Comparative Billing Reports

CBR201807 Licensed Clinical Social Workers (LCSWs) FAQs

General
Clinical and Billing
Report Specifics
 
General
What is the purpose of a comparative billing report (CBR) on licensed clinical social workers (LCSWs)?

The purpose of CBR201807 is to inform LCSWs (specialty 80) about their billing and payment patterns on claims for psychotherapy. We analyzed claims submitted with dates of service from January 1, 2017 to December 31, 2017 and included only Fee-for-Service (FFS) Medicare claims. For more general information about CBRs, please visit our website page at Comparative Billing Reports.

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Why were LCSWs chosen as a CBR topic?

LCSWs were selected as a topic because the Office of Inspector General (OIG) has determined that improper payments were made for psychotherapy services. Per the OIG, Medicare “allowed $185 million in inappropriate outpatient mental health services, including psychotherapy.” The OIG also found improper payments for almost half of the psychotherapy services. Please select the following OIG web link to view more detailed information: Medicare Part B Payments for Psychotherapy Services.

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What is the focus of CBR201807? 

The report focuses on LCSWs with allowed charges for the claims with the CPT® codes below:

CPT® Code 

                Abbreviated Description

90785

Interactive complexity

90791

Psychiatric diagnostic evaluation

90832

Psychotherapy, 30 minutes

90834

Psychotherapy, 45 minutes

90837

Psychotherapy, 60 minutes

90839

Psychotherapy for crisis, first 60 minutes

90840

Psychotherapy for crisis, each additional 30 minutes

90845

Psychoanalysis

90846

Family psychotherapy, 50 minutes

90847

Family psychotherapy including patient, 50 minutes

90853

Group psychotherapy

If you did not receive a CBR letter and wish to review a sample, please visit the CBR website at CBR201807 Sample CBR.

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Did I receive a CBR as the result of an audit of my claims?

No. The CBR team does not review nor have access to medical records needed to perform audits. The CBR is disseminated to providers to offer insight into billing trends and allows providers to compare their billing patterns to those of their peers. Receiving this CBR is not an indication or precursor to an audit for all recipients.  Selected providers, however, may be referred for additional review and education. If you are concerned or have questions about an audit, please take advantage of the self-audit resources that can assist you with setting up an audit process. These are available on the CBR website at this link: Self-Audit Help.

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Clinical and Billing
What is the definition of psychotherapy?

The CPT® 2017 Professional Edition Manual defines psychotherapy as “the treatment of mental illness and behavioral disturbances in which the physician or other qualified health care professional, through definitive therapeutic communication, attempts to alleviate the emotional disturbances, reverse or change maladaptive patterns of behavior and encourage personality growth and development.” For more information, please visit the American Medical Association (AMA) website link at AMA Store.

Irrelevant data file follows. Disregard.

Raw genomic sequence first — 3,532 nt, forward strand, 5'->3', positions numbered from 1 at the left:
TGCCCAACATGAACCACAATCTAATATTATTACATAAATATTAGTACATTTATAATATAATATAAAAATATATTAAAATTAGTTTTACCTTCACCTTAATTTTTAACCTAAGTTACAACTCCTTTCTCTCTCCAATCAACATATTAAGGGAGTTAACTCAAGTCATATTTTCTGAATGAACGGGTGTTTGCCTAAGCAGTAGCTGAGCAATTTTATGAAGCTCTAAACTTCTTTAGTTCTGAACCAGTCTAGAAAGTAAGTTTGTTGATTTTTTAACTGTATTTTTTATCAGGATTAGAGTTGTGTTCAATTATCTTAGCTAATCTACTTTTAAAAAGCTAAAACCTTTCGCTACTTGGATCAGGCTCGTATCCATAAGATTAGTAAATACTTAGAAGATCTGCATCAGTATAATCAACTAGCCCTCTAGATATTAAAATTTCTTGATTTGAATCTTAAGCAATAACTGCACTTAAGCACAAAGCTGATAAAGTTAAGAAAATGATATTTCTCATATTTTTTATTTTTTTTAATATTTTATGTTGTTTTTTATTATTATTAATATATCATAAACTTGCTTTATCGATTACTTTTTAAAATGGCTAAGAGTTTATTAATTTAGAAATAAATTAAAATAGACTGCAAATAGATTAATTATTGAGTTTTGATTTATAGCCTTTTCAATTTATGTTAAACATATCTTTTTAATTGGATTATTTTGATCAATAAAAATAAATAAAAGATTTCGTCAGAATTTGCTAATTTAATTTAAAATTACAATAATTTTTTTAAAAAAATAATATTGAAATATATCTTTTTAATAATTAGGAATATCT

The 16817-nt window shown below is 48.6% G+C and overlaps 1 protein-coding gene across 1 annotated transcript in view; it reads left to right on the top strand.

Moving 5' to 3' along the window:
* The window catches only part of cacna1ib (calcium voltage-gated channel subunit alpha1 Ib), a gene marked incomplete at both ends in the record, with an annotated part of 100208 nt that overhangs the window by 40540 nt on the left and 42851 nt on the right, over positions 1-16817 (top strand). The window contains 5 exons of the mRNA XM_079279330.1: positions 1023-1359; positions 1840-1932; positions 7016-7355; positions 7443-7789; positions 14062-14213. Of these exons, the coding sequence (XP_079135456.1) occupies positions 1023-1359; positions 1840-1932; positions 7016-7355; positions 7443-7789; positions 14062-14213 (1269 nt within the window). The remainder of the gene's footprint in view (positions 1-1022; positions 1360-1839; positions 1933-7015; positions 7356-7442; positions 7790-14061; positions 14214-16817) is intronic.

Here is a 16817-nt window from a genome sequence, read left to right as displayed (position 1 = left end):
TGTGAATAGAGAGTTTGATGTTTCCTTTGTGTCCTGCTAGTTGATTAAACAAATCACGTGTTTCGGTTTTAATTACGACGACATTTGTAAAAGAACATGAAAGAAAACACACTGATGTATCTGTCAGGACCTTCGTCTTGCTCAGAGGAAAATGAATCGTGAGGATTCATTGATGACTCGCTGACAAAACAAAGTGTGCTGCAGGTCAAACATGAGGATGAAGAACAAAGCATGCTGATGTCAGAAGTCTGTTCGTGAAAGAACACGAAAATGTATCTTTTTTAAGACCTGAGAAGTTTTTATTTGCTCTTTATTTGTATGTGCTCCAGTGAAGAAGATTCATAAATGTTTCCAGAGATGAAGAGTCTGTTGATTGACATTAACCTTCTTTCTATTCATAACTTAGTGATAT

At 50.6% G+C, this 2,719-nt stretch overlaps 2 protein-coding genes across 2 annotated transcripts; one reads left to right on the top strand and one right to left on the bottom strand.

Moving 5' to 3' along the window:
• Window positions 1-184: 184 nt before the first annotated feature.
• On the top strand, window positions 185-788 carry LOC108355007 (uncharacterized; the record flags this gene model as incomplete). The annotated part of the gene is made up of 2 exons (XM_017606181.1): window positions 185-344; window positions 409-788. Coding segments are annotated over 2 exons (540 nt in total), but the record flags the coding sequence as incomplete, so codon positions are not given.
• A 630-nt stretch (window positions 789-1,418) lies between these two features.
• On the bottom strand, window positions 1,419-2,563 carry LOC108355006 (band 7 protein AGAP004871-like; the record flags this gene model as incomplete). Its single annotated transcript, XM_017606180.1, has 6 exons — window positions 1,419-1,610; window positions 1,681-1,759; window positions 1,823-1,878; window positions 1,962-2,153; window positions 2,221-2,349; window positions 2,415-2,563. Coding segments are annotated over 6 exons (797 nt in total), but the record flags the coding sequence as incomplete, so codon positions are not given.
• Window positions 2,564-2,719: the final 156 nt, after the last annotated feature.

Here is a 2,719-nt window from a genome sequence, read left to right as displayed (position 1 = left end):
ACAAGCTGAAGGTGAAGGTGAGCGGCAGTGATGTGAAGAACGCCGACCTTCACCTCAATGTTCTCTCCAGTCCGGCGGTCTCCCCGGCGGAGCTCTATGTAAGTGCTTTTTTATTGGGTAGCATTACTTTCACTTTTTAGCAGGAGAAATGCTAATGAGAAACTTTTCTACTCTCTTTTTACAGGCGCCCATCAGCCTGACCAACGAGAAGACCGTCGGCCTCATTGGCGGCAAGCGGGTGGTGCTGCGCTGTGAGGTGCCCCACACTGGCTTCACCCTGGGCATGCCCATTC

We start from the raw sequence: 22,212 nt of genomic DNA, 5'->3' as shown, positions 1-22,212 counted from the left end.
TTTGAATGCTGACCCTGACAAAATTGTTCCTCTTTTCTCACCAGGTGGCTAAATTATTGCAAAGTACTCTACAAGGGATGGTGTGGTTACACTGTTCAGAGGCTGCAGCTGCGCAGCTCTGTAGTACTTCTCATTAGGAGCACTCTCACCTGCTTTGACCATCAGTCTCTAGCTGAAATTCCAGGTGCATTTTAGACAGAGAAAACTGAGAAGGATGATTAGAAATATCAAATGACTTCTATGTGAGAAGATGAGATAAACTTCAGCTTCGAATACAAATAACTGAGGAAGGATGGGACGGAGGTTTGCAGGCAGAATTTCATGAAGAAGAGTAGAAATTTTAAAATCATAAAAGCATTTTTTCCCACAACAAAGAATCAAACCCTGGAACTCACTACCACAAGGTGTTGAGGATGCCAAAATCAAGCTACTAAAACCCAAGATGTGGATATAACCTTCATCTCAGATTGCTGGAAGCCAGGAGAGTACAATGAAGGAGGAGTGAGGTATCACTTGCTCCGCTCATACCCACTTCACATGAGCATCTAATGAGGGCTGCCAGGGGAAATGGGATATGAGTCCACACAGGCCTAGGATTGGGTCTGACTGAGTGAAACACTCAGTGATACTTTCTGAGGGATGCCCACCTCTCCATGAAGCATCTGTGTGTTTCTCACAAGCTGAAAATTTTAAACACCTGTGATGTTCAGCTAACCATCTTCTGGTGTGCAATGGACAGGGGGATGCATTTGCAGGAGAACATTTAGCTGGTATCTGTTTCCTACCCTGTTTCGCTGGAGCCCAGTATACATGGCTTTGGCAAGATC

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Does Medicare require LCSWs to be licensed and/or certified?

According to the Medicare Benefit Policy Manual, a LCSW is “an individual who possesses a master’s or doctor’s degree in social work, has performed at least two years of supervised clinical social work, is licensed or certified as a clinical social worker by the State in which the services are performed; or, in the case of an individual in a State that does not provide for licensure or certification, has completed at least 2 years or 3,000 hours of post master’s degree supervised clinical social work.” To view more information about LCSW requirements, select the following web link: Medicare Benefit Policy Manual, Chapter 15, Section 170.

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What type of treatment do LCSWs provide during psychotherapy sessions?

Psychotherapy treatment includes ongoing assessment, adjustment of psychotherapeutic interventions, and may involve family members or others in the process. Since psychotherapy times are for face-to-face services, the patient must be present for individual therapy and for the majority of the time when family members are involved. More details about treatment are available in the CPT® 2017 Professional Edition Manual, which is available from the AMA website at AMA Store.

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How are psychotherapy notes defined?

According to Title 45 of the Electronic Code of Federal Regulations (e-CFR), “psychotherapy notes mean notes recorded (in any medium) by a health care provider who is a mental health professional documenting or analyzing the contents of conversation during a private counseling session or a group, joint, or family counseling session and that are separated from the rest of the individual's medical record.” The LCSW is responsible for separating these notes from the rest of the medical record. To view more details, select this web link: e-CFR Title 45, 164.501. 

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Are psychotherapy notes protected by the Health Insurance Portability and Accountability Act (HIPAA) Privacy Rule?

Yes. Psychotherapy notes are treated differently from other health information in the medical record because they contain the personal notes of the LCSW, and may include sensitive information. The HIPAA Privacy Rule requires authorization of the patient prior to release of psychotherapy notes, except for those disclosures required by law (e.g., mandatory reporting of abuse; threats of serious and imminent harm made by the patient). For additional Information, select the following web link: e-CFR Title 45, 164.508, 164.512. 

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What information should LCSWs document in the medical records to file claims?